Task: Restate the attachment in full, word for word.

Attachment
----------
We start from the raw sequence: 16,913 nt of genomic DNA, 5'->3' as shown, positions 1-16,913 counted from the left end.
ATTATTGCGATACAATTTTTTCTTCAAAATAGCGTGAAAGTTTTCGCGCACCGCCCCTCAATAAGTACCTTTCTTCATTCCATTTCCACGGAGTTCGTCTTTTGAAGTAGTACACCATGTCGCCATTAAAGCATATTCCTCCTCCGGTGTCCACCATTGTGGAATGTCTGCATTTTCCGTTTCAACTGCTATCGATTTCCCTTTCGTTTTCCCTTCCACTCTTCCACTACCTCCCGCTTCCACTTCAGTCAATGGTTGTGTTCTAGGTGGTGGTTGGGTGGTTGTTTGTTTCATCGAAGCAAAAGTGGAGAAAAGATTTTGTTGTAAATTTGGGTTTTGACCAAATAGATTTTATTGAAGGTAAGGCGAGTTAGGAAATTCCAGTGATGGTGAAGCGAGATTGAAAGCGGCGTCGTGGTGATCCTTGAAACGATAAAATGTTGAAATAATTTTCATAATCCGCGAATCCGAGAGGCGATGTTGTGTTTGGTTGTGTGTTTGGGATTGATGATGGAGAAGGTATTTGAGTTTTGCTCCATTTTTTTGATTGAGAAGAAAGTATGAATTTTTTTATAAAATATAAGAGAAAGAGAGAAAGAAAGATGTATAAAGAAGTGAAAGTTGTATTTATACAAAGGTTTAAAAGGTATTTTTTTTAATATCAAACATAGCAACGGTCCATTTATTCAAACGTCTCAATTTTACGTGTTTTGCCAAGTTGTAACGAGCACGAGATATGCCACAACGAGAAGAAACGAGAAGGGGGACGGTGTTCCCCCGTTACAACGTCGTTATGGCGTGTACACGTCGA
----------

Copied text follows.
We start from the raw sequence: 16,913 nt of genomic DNA, 5'->3' as shown, positions 1-16,913 counted from the left end.
ATTATTGCGATACAATTTTTTCTTCAAAATAGCGTGAAAGTTTTCGCGCACCGCCCCTCAATAAGTACCTTTCTTCATTCCATTTCCACGGAGTTCGTCTTTTGAAGTAGTACACCATGTCGCCATTAAAGCATATTCCTCCTCCGGTGTCCACCATTGTGGAATGTCTGCATTTTCCGTTTCAACTGCTATCGATTTCCCTTTCGTTTTCCCTTCCACTCTTCCACTACCTCCCGCTTCCACTTCAGTCAATGGTTGTGTTCTAGGTGGTGGTTGGGTGGTTGTTTGTTTCATCGAAGCAAAAGTGGAGAAAAGATTTTGTTGTAAATTTGGGTTTTGACCAAATAGATTTTATTGAAGGTAAGGCGAGTTAGGAAATTCCAGTGATGGTGAAGCGAGATTGAAAGCGGCGTCGTGGTGATCCTTGAAACGATAAAATGTTGAAATAATTTTCATAATCCGCGAATCCGAGAGGCGATGTTGTGTTTGGTTGTGTGTTTGGGATTGATGATGGAGAAGGTATTTGAGTTTTGCTCCATTTTTTTGATTGAGAAGAAAGTATGAATTTTTTTATAAAATATAAGAGAAAGAGAGAAAGAAAGATGTATAAAGAAGTGAAAGTTGTATTTATACAAAGGTTTAAAAGGTATTTTTTTTAATATCAAACATAGCAACGGTCCATTTATTCAAACGTCTCAATTTTACGTGTTTTGCCAAGTTGTAACGAGCACGAGATATGCCACAACGAGAAGAAACGAGAAGGGGGACGGTGTTCCCCCGTTACAACGTCGTTATGGCGTGTACACGTCGA